UnREAL Is Over, But Reality TV Will Never Die

Photo: Joe Scarnici/Getty Images.
Spoiler alert: The following post contains spoilers about the fourth and final season of UnREAL.
Every day, reality television comes closer and closer to lighting itself afire. Even The Bachelorette, one of the tidier shows on TV, managed to blunder its way into two PR crises this year. (Most recently, one of the contestants was convicted of indecent assault.) Still, reality television marches on, in part because it thrives on disaster. It creates mini disasters and then documents them, all so we can rehash them. UnREAL, though, the fictional show about reality television, had to come to an end.
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"It was in the DNA of the show that it needed to end at some point," says Sarah Gertrude Shapiro, the show's co-creator. She points out, "It's about a person who hates her job." Rachel (Shiri Appleby) and Quinn (Constance Zimmer) finish the season the way George R.R. Martin envisions ending Game of Thrones: They light the Everlasting house on fire, kissing reality television goodbye.
It's a sudden farewell for a show that made a sudden exit. After months of speculation, UnREAL's full fourth season dropped on Hulu Monday. The fourth season, Hulu announced, would also be its last. Refinery29 spoke to Shapiro, a former Bachelor producer, on the phone the day after its release. Consider this an UnREAL post-mortem.
Refinery29: Why did y'all decide to take the show to Hulu?
Sarah Gertrude Shapiro: "We finally sort of realized that was the place for it, viewing-wise. We were super excited about people being able to binge it. Because what was happening was that everybody was asking, 'When does it hit Hulu?' That was the question we got all the time. And we weren't having a ton of live viewing on Lifetime even though it had a lot of — what's happening with a lot of cable networks [is] there's not a ton of same-day viewing, which is really not great for their business model."
It was already a Hulu show!
"I think we're one of the many shows which had sort of a culty following. You know, like a niche show that certain people are really into, but that isn't a breakout hit on a main network. Those shows need to find homes where people can see them in a chunk and in a way that works with their viewing habits."
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What do you think Rachel is going to do next?
"I am really excited to see if she gets into politics. I want to see Rachel and Quinn in DC. I want them to go do something that is actually very impactful, like use all their evil for good.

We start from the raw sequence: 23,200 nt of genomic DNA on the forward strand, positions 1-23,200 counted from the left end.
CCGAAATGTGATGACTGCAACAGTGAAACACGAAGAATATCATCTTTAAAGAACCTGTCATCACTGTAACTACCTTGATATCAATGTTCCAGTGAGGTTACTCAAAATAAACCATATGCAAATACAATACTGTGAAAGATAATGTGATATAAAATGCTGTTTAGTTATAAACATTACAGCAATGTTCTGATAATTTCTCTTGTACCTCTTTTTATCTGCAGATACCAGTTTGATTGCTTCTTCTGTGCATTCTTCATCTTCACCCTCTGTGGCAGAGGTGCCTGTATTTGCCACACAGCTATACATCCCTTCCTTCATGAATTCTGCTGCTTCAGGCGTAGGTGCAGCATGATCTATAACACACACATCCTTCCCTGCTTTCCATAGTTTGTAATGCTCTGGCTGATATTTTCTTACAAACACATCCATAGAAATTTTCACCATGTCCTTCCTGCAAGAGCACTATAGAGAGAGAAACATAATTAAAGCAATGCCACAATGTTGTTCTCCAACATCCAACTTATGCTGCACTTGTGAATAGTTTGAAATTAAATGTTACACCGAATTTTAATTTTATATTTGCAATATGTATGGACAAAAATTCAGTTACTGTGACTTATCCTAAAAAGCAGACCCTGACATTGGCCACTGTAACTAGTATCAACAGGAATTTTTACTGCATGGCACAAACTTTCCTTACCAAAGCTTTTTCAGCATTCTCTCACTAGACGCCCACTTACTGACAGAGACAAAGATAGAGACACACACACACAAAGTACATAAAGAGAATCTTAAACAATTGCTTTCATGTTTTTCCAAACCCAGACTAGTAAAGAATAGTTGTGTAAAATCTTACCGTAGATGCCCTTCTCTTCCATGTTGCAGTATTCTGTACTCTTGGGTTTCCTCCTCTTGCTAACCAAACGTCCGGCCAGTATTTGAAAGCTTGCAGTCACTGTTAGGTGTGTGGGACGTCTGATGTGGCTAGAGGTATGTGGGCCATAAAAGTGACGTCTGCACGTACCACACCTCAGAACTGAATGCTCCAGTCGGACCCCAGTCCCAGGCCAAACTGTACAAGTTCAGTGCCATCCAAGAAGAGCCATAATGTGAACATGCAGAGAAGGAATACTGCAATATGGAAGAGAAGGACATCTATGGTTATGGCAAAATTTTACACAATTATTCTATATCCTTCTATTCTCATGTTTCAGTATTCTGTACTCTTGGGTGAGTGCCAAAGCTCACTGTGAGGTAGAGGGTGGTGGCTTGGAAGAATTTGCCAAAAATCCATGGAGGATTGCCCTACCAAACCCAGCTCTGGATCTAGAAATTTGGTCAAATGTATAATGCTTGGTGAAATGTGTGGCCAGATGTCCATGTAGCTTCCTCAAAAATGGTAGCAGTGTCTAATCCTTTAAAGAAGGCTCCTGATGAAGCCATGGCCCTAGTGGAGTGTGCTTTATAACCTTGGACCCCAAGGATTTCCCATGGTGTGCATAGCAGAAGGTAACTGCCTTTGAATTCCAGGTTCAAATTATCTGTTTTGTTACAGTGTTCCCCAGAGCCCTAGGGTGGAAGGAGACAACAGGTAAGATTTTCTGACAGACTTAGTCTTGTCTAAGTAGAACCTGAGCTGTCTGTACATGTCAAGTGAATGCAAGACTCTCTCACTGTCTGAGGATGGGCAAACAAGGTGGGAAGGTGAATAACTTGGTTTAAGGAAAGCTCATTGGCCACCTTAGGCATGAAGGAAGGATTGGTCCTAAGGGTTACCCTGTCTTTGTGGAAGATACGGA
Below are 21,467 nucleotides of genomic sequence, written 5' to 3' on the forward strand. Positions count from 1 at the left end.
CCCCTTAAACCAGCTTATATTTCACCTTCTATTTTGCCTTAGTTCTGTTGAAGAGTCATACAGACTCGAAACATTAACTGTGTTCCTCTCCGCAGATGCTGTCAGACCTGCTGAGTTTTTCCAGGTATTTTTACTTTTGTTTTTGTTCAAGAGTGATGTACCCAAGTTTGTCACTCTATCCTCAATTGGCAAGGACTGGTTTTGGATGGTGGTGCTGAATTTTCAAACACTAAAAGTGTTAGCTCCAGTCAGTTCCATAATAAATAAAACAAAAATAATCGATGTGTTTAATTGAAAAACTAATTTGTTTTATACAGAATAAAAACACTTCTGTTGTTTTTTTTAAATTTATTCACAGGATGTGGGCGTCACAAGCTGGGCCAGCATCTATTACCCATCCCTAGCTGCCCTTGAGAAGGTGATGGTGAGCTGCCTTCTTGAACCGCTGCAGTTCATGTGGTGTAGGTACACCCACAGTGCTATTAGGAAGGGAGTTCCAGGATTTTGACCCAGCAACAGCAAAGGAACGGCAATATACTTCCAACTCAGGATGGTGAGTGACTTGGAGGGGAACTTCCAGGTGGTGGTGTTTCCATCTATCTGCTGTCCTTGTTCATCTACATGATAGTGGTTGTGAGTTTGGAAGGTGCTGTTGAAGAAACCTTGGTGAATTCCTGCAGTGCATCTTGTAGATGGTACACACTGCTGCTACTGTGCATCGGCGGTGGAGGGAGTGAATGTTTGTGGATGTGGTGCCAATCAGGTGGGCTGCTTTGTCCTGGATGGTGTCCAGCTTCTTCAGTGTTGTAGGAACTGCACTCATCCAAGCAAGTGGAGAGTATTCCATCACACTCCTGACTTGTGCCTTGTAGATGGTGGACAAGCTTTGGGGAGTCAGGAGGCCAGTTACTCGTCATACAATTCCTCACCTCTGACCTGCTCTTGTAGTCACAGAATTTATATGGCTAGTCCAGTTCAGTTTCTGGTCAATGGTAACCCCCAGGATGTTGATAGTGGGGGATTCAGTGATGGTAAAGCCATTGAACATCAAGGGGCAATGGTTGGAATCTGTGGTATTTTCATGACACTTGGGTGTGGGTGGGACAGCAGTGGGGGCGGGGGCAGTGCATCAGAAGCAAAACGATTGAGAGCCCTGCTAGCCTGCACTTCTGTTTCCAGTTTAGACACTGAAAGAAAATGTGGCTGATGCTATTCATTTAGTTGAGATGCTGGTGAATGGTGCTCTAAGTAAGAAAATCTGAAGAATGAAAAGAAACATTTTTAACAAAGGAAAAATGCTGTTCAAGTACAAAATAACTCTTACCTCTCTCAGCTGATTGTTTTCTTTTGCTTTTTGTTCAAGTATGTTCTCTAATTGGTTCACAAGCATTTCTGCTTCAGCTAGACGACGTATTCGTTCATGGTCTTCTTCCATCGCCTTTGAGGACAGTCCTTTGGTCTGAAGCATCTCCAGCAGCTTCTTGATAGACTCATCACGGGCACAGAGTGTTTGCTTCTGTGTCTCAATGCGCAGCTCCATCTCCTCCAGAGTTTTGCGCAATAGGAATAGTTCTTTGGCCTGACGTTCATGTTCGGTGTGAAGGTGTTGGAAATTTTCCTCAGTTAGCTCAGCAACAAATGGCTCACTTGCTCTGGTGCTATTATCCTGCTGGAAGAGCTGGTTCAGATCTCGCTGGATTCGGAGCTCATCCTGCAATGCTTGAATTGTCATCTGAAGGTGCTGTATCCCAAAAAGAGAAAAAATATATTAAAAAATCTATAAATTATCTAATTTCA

I just think their fucked-up brainpower behind something that actually has an effect on the world would be incredible. Seeing them navigate DC would be amazing."
Did you consider writing that into another season? Or a spinoff?
"I've thought about it, and it is something I would totally consider in the future. I think that we would need a breather for a second, because you'd need to believe that they had time to figure out how to work for a super PAC or whatever the hell she would do. We actually did talk about it. It's also kind of what I feel is the most pressing and urgent to talk about right now. It is something I would be interested in writing about."
At the time I pitched and sold UnREAL, reality TV felt super important to me. I think it's still a major force in world culture, but I feel like now we're in such a crisis state that actual politics is really more important."
Shiri Appleby and Constance Zimmer in the fourth season of "UnREAL."
In your time writing about it, how has your view of reality TV shifted?
"It's interesting because I also started working on this project about ISIS, and what I really found was that — what I feel is post-capitalist ennui, just this boredom with life and just that affection and lack of purpose actually was a major force in western recruits to ISIS. It was people who felt really disaffected and felt like they had no place to go and their future was really grim or just boring. And they basically saw a world where they could become a hero. It's actually the same basic emotional architecture as people getting involved in reality TV. It's sort of people wanting to find a way to be on the main stage and to be famous. And so I guess the way my view of reality TV has changed is that it felt like the whole thing to me before, and now it feels like one symptom of the main problem. But that it's finding a way of showing up in all different spaces. It's just this need for fame or attention, or self-publishing or self-documentation, like on social media. Because our lives don't really matter outside of that lens now. And that just blew my mind, to discover that ISIS was actually kind of a part of that."